Why is this period particularly important in the case of gifted children?
The most important single thing that every gifted child needs is a firm and
confident self-concept of his or her self as a gifted child, and a realistic
understanding of what he or she can achieve and aspire to. The process of
laying down this self-concept begins in babyhood, and continues very strongly
during toddlerhood. It then needs to be supported strongly through the
school years, but if it's not established strongly during the toddler years,
it's much harder to repair that later.
toddlers observe a wider sample of what's going on around them, in more
detail, and because of their intelligence, can extend and extrapolate,
understanding more implications and ramifications of what they observe - in
other words, the feedback they get from life all has more impact on them. Also, unless
strong specific action is taken to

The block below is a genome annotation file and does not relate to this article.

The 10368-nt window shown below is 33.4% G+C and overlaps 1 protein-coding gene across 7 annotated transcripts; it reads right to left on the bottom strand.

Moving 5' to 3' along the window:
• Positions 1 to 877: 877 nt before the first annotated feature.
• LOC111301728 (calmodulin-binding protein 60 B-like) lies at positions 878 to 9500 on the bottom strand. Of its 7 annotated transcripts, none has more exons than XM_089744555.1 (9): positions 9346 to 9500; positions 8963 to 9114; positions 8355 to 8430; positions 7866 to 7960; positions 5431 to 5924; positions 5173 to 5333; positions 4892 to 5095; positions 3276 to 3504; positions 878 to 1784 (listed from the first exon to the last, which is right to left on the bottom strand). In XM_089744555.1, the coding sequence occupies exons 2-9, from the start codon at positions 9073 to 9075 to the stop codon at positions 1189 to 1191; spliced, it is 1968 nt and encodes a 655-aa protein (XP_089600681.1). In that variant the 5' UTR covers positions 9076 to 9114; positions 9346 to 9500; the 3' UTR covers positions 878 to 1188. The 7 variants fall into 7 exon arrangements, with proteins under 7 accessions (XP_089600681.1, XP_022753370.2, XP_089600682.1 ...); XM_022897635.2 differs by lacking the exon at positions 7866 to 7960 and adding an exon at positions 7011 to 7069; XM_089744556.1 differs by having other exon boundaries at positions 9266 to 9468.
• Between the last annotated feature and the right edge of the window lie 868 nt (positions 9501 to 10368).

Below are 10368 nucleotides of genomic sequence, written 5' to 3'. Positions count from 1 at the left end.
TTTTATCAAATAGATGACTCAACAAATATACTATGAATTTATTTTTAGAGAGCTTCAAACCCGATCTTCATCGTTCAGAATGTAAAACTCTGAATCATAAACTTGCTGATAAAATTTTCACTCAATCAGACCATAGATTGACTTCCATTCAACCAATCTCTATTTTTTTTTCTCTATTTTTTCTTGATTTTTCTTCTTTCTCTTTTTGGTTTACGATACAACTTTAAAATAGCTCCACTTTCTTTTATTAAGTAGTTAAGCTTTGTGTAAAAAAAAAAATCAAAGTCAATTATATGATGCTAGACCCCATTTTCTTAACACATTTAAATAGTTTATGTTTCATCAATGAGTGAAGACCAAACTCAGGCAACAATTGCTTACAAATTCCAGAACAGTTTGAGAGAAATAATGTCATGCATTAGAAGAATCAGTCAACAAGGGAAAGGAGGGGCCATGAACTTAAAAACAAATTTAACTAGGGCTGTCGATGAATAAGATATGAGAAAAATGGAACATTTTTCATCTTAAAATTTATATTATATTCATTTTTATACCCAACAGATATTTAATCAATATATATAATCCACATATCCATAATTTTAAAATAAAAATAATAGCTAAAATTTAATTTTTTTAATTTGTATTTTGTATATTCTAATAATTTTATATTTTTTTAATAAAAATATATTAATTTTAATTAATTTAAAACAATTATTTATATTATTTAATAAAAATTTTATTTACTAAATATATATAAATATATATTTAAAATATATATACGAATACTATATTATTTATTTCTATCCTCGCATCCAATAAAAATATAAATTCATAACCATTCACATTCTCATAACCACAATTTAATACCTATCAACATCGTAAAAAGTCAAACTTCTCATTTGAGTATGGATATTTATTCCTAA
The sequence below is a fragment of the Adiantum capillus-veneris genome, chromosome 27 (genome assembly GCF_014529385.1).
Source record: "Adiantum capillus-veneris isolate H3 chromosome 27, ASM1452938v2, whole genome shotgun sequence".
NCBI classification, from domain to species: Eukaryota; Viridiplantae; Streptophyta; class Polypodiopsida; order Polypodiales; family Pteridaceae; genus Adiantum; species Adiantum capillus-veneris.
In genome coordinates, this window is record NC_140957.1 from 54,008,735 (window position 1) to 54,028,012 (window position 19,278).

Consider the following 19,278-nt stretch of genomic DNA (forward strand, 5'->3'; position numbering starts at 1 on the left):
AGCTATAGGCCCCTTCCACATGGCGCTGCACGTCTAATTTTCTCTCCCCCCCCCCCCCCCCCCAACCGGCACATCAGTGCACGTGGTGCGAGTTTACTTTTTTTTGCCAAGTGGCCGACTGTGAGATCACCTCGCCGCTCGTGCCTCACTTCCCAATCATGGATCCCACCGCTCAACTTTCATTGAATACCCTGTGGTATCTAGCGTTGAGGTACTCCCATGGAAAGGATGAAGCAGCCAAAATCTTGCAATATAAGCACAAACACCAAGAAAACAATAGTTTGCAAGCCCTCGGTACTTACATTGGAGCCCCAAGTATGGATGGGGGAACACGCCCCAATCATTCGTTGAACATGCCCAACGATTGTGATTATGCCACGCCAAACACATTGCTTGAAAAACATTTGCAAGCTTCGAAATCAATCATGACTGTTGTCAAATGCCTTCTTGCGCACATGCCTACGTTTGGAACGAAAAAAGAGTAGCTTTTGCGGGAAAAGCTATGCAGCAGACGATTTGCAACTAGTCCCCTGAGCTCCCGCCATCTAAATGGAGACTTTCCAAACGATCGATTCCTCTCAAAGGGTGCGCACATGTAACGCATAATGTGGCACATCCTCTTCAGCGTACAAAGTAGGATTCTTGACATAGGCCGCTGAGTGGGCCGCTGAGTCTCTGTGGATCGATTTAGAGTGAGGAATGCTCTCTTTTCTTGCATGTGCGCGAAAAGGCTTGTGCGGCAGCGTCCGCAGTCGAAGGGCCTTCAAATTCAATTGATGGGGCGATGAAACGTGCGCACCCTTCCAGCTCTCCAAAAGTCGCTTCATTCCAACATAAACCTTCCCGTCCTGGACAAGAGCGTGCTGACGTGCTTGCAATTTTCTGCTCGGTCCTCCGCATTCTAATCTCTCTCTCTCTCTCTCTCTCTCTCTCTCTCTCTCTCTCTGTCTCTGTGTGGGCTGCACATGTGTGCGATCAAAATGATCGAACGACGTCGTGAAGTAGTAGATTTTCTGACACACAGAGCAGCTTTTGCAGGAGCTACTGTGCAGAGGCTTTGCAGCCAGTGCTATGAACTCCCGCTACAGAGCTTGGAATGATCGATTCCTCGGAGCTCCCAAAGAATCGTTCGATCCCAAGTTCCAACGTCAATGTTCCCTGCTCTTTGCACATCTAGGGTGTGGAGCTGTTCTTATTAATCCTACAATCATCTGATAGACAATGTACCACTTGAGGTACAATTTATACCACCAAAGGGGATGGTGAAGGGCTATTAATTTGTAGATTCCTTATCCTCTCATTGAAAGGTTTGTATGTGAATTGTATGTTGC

prevent it, the socialisation they experience from other children and adults
during this critical time, the toddler years, won't usually be socialisation with children who are
their intellectual peers, or adults who are used to interacting with gifted
children. So the social feedback they get is mostly not likely to be
appropriate for them, and quietly, often without anyone noticing anything, they
can begin the processes which are seen in older children in the school years -
underachieving in order to fit in socially, being confused that they don't seem
to fit in, and becoming either anxious or aggressive about that, depending on
their personality - and deep inside, being very confused about who they are and
where they do or don't fit into the world.
Apart from interactions with loving and supportive parents and other family, the two most
important things that all children, including gifted children, need during the
toddler and preschool period, are:
wide range of activities and stimulation, both mental and